Typesetting Rules

voiceof's picture

Before I start asking questions, I do plan on purchasing a book to learn the ins and outs of typesetting. But in the meantime any help would be appreciated.

When using small caps for abbreviations I've heard you you only apply small caps to abbr. with three or more letters. Is this correct? also do you apply small caps to numbers within the text i.e. 60%, 2008-2009, 2008 VA etc...

As a general rule how far do you indent bullet points? Does the rule apply for each level?

How much space do you leave between bullet points? Assuming you have type at 10/14 would each bullet point have a full line between them or about half. (Right now I have half a line of space between bullets on the first level and no space on the second.)

I've seen where people small cap the first few words at the beginning of a chapter, or section; is this pretty standard practice?

Is there a way to set up an action like in photoshop to change selected text from capital letters to lowercase and then to small caps?

Any other links or wisdom you can send my way is also welcome. I know these questions are pretty type 101 but I've always worked online and have started to move into some print work and would like to do it right.


charles ellertson's picture

In general, I'd say the answer to all your styling questions is no. Buried in that is the notion that there are no rules. With book composition, some of these items would be covered by a publisher's house style, some by the designer. Still, in many ways design and composition are a continuum; it is hard to say *exactly* where one leaves off and the next begins.

But I'm a book typesetter, and you may be speaking of another form of "print work." With "print work," much is a matter of convention, not rules. In my area (book work), the old convention is to present material to a reader in a form that is both familiar and comfortable -- sometimes known as The Crystal Goblet -- except for very rare exceptions, such as with The Telephone Book.


As to changing the case (caps/lower case) and small caps automatically, that would depend on the layout program. If you are using Adobe's InDesign (paralleling Adobe Photoshop), the answer is yes.

voiceof's picture

Thanks for the reply, I am using indesign and I used the help section searching under actions with no luck. What are "actions" called in indesign?

I understand that there are really no rules involved, but I guess I was hoping to get some people opinions on what they see as correct. Right now I'm at the beginning or learning all this and would like to hear from those who have been doing this for awhile.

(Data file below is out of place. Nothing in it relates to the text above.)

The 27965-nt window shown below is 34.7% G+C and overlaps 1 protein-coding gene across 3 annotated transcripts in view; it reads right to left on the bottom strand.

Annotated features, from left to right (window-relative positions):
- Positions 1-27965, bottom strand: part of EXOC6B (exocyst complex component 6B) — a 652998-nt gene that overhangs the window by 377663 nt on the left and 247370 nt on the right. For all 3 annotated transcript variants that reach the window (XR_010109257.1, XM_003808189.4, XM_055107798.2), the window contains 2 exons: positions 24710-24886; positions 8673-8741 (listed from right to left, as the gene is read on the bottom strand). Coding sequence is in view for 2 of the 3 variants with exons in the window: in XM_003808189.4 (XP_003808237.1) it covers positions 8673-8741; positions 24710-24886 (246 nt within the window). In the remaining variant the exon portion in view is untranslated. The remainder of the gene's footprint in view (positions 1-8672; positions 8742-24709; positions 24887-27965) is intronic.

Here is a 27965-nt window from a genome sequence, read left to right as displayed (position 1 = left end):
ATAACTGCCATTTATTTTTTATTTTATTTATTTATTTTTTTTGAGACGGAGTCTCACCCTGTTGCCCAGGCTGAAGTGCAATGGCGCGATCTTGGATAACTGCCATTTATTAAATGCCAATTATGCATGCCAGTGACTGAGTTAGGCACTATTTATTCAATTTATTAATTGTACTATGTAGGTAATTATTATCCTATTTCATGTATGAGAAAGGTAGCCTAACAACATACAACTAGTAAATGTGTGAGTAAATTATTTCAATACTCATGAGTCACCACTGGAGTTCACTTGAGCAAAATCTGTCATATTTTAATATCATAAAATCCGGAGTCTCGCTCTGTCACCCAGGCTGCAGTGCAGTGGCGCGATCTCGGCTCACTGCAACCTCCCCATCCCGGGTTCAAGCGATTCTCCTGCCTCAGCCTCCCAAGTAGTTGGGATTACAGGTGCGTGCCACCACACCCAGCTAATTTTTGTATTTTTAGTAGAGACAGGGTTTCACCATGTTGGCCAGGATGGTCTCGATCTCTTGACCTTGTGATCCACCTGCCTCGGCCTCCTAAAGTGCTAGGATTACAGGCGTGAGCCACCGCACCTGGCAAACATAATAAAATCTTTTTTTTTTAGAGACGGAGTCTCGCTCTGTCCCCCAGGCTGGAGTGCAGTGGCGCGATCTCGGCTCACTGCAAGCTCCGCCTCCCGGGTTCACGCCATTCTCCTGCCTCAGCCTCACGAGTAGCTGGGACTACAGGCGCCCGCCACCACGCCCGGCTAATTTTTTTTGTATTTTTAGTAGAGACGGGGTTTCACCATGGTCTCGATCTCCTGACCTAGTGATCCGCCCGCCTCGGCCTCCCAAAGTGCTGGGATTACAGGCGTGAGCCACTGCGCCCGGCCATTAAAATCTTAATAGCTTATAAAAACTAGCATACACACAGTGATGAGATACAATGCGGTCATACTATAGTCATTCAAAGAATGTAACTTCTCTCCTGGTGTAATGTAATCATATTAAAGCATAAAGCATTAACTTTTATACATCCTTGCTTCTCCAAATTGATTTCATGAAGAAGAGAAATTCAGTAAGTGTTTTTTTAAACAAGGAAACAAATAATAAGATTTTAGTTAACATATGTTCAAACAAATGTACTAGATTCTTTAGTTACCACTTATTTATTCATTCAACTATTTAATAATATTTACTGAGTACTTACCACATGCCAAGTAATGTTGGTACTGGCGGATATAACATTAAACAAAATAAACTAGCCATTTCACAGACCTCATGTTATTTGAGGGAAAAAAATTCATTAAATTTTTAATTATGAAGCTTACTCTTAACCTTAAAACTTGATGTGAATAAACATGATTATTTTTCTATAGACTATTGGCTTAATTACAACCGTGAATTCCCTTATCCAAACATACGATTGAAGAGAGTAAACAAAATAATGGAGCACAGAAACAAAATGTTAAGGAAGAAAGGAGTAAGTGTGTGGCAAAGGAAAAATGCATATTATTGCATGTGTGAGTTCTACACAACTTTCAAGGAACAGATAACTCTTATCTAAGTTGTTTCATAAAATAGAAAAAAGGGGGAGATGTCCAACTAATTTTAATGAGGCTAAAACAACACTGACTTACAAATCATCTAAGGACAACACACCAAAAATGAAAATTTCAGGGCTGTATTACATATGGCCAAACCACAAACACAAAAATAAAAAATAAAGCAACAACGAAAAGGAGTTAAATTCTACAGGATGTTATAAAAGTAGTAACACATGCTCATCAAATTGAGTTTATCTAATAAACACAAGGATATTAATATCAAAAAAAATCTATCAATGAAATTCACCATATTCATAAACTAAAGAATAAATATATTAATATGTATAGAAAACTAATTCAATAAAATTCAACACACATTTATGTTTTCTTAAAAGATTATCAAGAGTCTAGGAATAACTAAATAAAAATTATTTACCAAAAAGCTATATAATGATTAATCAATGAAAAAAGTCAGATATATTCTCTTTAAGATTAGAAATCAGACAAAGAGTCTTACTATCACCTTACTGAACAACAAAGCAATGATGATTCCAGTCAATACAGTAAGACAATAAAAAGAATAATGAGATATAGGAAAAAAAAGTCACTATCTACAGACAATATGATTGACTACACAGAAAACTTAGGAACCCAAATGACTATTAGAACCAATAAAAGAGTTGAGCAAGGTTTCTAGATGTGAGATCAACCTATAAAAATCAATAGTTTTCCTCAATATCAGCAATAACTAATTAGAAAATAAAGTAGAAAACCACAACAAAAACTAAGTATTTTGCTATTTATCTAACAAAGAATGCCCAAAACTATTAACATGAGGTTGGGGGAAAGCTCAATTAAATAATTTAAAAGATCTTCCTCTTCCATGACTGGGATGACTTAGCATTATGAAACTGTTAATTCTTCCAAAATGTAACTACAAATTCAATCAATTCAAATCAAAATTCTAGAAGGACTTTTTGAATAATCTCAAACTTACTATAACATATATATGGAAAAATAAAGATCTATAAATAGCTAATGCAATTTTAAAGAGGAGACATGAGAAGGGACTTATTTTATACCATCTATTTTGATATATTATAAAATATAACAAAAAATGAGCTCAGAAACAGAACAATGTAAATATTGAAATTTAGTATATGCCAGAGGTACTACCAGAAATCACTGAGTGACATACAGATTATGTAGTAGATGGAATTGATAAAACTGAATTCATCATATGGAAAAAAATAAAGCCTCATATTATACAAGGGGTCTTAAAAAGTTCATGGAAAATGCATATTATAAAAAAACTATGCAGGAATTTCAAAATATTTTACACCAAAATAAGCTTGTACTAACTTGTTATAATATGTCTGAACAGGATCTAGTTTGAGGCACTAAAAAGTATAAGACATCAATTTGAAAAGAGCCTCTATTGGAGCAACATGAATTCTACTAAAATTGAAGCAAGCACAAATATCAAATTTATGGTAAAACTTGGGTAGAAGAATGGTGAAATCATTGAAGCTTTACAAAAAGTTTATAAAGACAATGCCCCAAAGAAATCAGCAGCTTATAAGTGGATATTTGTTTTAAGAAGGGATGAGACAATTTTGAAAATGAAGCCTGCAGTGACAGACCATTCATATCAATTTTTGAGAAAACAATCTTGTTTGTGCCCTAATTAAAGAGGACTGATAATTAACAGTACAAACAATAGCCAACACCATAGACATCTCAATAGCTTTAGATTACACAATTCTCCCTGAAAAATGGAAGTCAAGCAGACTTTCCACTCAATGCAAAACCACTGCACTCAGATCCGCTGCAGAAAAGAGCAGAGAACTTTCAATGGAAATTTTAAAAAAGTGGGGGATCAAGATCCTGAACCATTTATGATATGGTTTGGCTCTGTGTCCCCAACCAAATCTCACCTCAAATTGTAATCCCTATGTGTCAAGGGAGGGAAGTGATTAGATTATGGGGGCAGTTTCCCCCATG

Nick Shinn's picture

It seems to me that you are interested in the nuances of traditional typography.
In that case, your best bet is to work in a page layout application, namely Quark XPress or InDesign, with OpenType fonts that have typographic features (small caps, alternate figure styles, etc). Then you will be able to access the actions you describe in the OpenType palette of these applications. Illustrator and Photoshop don't have quite so much typographic scope.

As a type manual, Bringhurst's Elements is the "bible".

Your question about small cap figures (numbers) is an interesting one, that depends on context.
If you are mixing upper and lower case text with small caps, then old-style figures are probably best.
That's why it makes sense to check the fonts you intend to use beforehand, to see whether they have oldstyle figures.

charles ellertson's picture

That is exactly the information I was trying to give you.

Take bulleted lists for example. Whether or not to indent the bullet depends on the other list structures. In general, you can indent the list proper the same amount you would indent an extract, and hang the bullets back. Or you can indent the bullets to the same point as an extract, with a further indent to the list proper.

As to spacing between items in the list: If the items in the list are short, no extra space is needed between them. The bullet will identify a new item. If the items are long (i.e., long paragraphs), then extra space between each item may help. space above & below the list is another matter; just as with extracts.

BTW, if the list items are short (short paragraphs), I would probably set them ragged right. If they were long, and most of the other material were justified, I'd set them justified.

I would never use a full line space extra -- unless you'd used that above & below an extract, and with 14-points of lead, I wouldn't do that.

Large bullets are usually considered in poor taste in bookwork, though I suppose they are the cat's pajamas in ad work. The old standby was a 2-point bullet, which would be close to a "periodcentered." Another way is to not use a bullet at all, but an en-dash. Less obtrusive. What is considered important is the list proper, not the signaling device. A large bullet is too "important" visually.

If all this is beginning to sound like "it depends on the content and the rest of the book," Then I've made the point I was trying to make.

Jut out of curiosity, why would you use full caps for two letters, but small caps for three. If you say "The US and the USSR," would you full-cap the US and small cap the UUSR? I sure wouldn't. People might suspect a political meaning, which would (likely) be inadvertent.


voiceof's picture

Thank you for the thorough explanations.

Charles_e I suppose I understood that it all was dependent on the content, but being new to this world I was hoping for some common standards to fall back on.

As for the two letter small caps, it didn't make much sense to me either. It seems to me it would be all or nothing. It was just something I had read and wanted to confirm.

Thanks Again

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